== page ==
Single members might choose to live in a house with a family, or live in a house with other single members. Each member has a spiritual guide, called a “head.” The regional female leaders were called “handmaids” before the Margaret Atwood novel and subsequent TV series made that word too charged, and are now called “women leaders,” said Craig Lent, People of Praise’s overall coordinator, a position akin to chairman of the board. The coordinator is elected by the board to a single, six-year term.
…A founding member, Adrian Reimers, left People of Praise and wrote a manuscript that paints the group in its early years as having a powerful — in his view, dangerous — influence over its members. The 1997 document talks about how people who leave are described as having a “quitting spirit” and that leaving the group is like adultery.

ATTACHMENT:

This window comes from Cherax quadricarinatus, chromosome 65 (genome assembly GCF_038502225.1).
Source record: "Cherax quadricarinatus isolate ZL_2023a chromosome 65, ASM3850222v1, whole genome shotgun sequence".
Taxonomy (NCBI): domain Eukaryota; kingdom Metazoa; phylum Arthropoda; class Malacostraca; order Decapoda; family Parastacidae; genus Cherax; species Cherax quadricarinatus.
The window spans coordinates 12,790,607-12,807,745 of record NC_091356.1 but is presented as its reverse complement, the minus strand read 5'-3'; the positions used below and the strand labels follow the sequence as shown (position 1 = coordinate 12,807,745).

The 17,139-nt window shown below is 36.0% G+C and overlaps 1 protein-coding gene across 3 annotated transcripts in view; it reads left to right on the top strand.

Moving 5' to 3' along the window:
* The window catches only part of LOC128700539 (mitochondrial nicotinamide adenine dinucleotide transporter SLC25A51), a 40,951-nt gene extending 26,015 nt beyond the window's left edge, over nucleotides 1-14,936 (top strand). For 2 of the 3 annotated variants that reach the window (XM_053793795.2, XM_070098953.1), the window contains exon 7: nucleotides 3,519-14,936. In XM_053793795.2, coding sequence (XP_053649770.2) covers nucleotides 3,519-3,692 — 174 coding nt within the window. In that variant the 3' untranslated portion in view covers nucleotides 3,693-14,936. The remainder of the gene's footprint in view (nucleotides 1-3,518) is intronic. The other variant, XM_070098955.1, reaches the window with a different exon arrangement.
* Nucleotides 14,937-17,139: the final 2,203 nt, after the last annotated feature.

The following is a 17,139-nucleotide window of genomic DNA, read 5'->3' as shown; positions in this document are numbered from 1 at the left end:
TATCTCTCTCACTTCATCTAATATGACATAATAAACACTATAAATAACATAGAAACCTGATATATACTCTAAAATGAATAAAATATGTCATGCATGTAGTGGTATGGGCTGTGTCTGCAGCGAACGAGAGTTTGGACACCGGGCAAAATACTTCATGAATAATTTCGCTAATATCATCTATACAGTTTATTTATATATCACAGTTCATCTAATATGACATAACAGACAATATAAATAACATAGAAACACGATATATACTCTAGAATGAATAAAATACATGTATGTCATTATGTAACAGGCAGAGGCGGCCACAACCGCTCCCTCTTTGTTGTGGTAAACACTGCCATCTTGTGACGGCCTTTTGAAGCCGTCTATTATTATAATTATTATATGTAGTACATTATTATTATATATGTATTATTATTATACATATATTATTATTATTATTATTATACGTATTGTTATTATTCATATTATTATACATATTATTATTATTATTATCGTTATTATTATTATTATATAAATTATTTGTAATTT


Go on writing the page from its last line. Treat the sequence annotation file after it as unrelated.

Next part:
Coral Anika Theill told the National Catholic Reporter that her five-year stint in the group in Oregon “still traumatizes me to this day.” She said she suffered under conservative ideology, strict gender-role divisions that emphasized women’s submission, and secrecy toward outsiders.
…Members contribute at least 5 percent of their gross income to the community, Lent said. Their commitment also may mean choosing to not take a promotion or other job in a city that does not have a People of Praise branch.
Lent said the group is politically and theologically diverse. Asked if members hold particular views about hot-button issues like abortion and gender, he said they believe life begins at conception, and that men are the leaders of the home.